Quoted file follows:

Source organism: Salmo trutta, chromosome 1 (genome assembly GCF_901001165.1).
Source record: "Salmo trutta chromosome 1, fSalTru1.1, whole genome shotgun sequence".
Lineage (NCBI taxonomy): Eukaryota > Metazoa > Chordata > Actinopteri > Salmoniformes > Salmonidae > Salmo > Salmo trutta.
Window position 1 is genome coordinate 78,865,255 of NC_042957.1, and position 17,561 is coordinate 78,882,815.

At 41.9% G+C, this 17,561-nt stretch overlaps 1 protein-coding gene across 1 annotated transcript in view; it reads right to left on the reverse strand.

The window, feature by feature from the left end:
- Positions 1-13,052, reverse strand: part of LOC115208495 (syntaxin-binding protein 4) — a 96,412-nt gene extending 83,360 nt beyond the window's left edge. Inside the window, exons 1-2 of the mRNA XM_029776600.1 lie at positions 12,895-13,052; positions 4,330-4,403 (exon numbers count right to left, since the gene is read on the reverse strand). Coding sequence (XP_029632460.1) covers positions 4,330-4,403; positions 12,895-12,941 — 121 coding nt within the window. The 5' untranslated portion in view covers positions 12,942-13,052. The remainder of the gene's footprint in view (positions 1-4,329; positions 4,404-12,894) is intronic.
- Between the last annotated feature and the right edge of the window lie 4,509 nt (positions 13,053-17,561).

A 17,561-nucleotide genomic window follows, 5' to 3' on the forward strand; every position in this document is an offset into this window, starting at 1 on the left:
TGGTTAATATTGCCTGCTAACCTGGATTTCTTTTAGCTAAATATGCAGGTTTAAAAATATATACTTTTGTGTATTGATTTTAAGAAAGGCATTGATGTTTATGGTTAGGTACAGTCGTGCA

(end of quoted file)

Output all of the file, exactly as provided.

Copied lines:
Source organism: Salmo trutta, chromosome 1 (genome assembly GCF_901001165.1).
Source record: "Salmo trutta chromosome 1, fSalTru1.1, whole genome shotgun sequence".
Lineage (NCBI taxonomy): Eukaryota > Metazoa > Chordata > Actinopteri > Salmoniformes > Salmonidae > Salmo > Salmo trutta.
Window position 1 is genome coordinate 78,865,255 of NC_042957.1, and position 17,561 is coordinate 78,882,815.

At 41.9% G+C, this 17,561-nt stretch overlaps 1 protein-coding gene across 1 annotated transcript in view; it reads right to left on the reverse strand.

The window, feature by feature from the left end:
- Positions 1-13,052, reverse strand: part of LOC115208495 (syntaxin-binding protein 4) — a 96,412-nt gene extending 83,360 nt beyond the window's left edge. Inside the window, exons 1-2 of the mRNA XM_029776600.1 lie at positions 12,895-13,052; positions 4,330-4,403 (exon numbers count right to left, since the gene is read on the reverse strand). Coding sequence (XP_029632460.1) covers positions 4,330-4,403; positions 12,895-12,941 — 121 coding nt within the window. The 5' untranslated portion in view covers positions 12,942-13,052. The remainder of the gene's footprint in view (positions 1-4,329; positions 4,404-12,894) is intronic.
- Between the last annotated feature and the right edge of the window lie 4,509 nt (positions 13,053-17,561).

A 17,561-nucleotide genomic window follows, 5' to 3' on the forward strand; every position in this document is an offset into this window, starting at 1 on the left:
TGGTTAATATTGCCTGCTAACCTGGATTTCTTTTAGCTAAATATGCAGGTTTAAAAATATATACTTTTGTGTATTGATTTTAAGAAAGGCATTGATGTTTATGGTTAGGTACAGTCGTGCA